guitar pickup noise

Discussion in 'The Projects Forum' started by Maddogwyatt, Oct 30, 2011.

  1. Maddogwyatt

    Thread Starter New Member

    Oct 24, 2011
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    Hi. with reference to my electric guitar fitted with Fernandes' sustainer system (see my previous post), I have yet to try powering it from a DC converter, but I have been fitting a replacement pickup, with a hotter output, to make the sustainer sustain better. The replacement pickup has no shielding, and creates a hiss and whistle when the sustainer is on. This disappears when my fingers touch the strings. Thinking it needs to be grounded, I touched a wire from, first the metal pickup cover, then from the mounting screw (which screws through the pickup chassis) to the bridge, tailpiece and then to the pickup selector (where the previous pickup screen was grounded). All the above killed the output. Does this mean I've connected the new pickup back to front? The first pickup had ground, red and black wires. The new one has just red and white. I wired the red to red, and white to black, assuming red would always be positive!
    I'm sure this is a very basic error on my part, but it reflects my very basic electrical knowledge!! :confused:
     
  2. Hi-Z

    Member

    Jul 31, 2011
    157
    17
    Well, it rather looks that way, I suppose. You can try reversing the connection. However, I think you're playing with fire somewhat, changing pickups, when they're an integral part of the sustainer mechanism.

    If you have a means of checking resistance, try measuring from each of the pickup leads to the screen. If one is connected to the screen, this will show up, as the winding resistance will be several kilohms.

    Let us know if you continue to have problems.
     
  3. Maddogwyatt

    Thread Starter New Member

    Oct 24, 2011
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    Thanks for your thoughts.The pickup I have changed is not the Sustain generating pickup that is part of the kit. I was using a hand-wound pickup from "Bare Knuckle Pickups", but was advised by Manson's Guitars (Exeter) that its output was too low to react strongly enough to the vibrating force generated by the sustainer pickup (it is a pickup when the sustainer is off, and becomes a string vibration generator when the sustainer circuit is switched on). The pickup I have replaced it with, is the original for that guitar. It has no screen, just a twin core-cable. It is reasonably quiet when used normally (it is a Humbucker) but turning on the sustainer creates hiss and a whistle until my fingers touch the strings.
     
  4. Hi-Z

    Member

    Jul 31, 2011
    157
    17
    Ah, I think I understand - but let me get it straight: is the following correct:

    The neck humbucker can be used as a sustainer, and in this mode the two coils are separated, with one driving some (active) circuitry which in turn drives the other coil. The amount of drive supplied will determine the amount of sustain. The only connection between all of this circuitry and the bridge pickup is ground (but maybe even this is disconnected?). The bridge pickup connects to volume and tone controls and amplifier, as normal.

    I think the problem will be something to do with grounding, especially since you find you're losing signal when you ground the pickup's screen. I suspect all will be well when you swap the pickup connections.

    By the way, I don't like Mansons' advice. If the sustainer is entirely separated from the bridge pickup, then the fact that it's of lower output won't make any difference to the amount of sustain. You'll probably find this when you're up and running (but make sure you do this test with a clean amp setting, as any overdrive will make the hotter pickup give longer sustain).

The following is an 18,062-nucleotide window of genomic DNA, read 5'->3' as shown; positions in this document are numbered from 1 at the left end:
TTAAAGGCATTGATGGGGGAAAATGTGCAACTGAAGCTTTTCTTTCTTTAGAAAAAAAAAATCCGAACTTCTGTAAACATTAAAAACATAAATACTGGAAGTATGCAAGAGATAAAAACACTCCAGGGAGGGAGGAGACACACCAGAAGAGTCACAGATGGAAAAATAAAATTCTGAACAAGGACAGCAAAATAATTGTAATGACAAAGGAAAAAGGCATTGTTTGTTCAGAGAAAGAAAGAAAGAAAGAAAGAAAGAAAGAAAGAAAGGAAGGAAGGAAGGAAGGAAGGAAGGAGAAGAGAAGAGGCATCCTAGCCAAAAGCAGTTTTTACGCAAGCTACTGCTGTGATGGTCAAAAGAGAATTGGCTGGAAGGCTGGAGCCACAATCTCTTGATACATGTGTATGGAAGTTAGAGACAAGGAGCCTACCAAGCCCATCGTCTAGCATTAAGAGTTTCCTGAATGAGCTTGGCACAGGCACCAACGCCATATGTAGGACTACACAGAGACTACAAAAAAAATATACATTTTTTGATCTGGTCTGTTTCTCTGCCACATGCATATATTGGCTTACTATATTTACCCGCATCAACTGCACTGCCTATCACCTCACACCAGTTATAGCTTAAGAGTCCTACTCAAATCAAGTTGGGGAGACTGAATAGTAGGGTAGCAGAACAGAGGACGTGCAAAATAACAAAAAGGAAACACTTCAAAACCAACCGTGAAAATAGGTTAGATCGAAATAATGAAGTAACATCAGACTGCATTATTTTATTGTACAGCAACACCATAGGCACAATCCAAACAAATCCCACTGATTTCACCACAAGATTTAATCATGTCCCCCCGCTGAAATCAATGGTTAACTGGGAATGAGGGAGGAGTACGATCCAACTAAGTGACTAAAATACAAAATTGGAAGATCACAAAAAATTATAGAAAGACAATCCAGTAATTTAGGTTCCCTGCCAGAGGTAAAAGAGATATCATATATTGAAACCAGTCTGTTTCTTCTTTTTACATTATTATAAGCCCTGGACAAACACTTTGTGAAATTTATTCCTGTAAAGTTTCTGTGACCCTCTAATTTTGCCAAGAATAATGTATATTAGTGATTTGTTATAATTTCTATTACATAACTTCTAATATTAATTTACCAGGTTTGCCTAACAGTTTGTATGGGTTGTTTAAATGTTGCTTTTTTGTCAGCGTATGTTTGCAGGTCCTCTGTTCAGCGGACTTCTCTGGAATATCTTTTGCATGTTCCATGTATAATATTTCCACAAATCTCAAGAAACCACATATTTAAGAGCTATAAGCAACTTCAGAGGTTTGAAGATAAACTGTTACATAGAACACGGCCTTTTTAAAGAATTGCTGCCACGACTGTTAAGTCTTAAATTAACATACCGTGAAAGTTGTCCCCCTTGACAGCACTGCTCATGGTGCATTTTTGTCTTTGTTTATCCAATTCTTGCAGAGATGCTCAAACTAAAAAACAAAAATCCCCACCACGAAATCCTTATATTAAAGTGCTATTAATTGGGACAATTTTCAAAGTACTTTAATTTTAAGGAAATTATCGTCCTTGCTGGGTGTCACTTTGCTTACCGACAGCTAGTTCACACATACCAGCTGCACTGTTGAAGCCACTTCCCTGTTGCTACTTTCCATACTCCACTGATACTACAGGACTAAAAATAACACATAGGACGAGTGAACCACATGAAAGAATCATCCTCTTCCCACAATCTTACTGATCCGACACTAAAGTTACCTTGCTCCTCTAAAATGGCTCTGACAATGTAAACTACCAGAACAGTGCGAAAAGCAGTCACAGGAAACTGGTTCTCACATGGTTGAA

Anyway, make sure you end up with the pickup that sounds best!
     
  5. Hi-Z

    Member

    Jul 31, 2011
    157
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    It occurs to me that you're wanting to increase the effect of the sustainer, and that one way of doing this would be to raise the sustainer "pickup" closer to the strings. This should increase the effect, and will only take a few seconds to fix.

    So, to sum up, I'd advise sticking to the pickup whose sound you prefer, and to try raising the sustainer.
     
  6. Maddogwyatt

    Thread Starter New Member

    Oct 24, 2011
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    0
    Hi Hi-Z. You're not quite right re how the circuit works. When off, both pickups function normally through the selector and volume/tone controls. When the sustainer is switched on, the pickup selector is bypassed, the sustainer drives the strings, and the bridge pickup picks up the vibrations. That's why Manson's suggest a more powerful pickup. Both pickups are connected into the sustainer circuit - hence the query over grounding.
    I have already raised the sustainer (neck) pickup as you suggest, and it helps a bit. The higher output pickup now fitted to the bridge gives a far better sustain at a volume matching the normal output volume. So I've cracked it apart from the background noise problem. I'll try reversing the connections to the driven pickup, and then see if I can ground its chassis to the guitar. Thanks again for your help.:)
     
  7. Hi-Z

    Member

    Jul 31, 2011
    157
    17
    Oh I see - I'd completely got the wrong end of the stick following your second post. Well in that case you'll certainly be better off with the original pickup (though if you don't like the sound, you could probably find a different pickup which gives a similar output level, I suppose). And my apologies to Mansons, they were obviously being helpful here.

    Hopefully you'll be OK when you've swapped the pickup connections.
     
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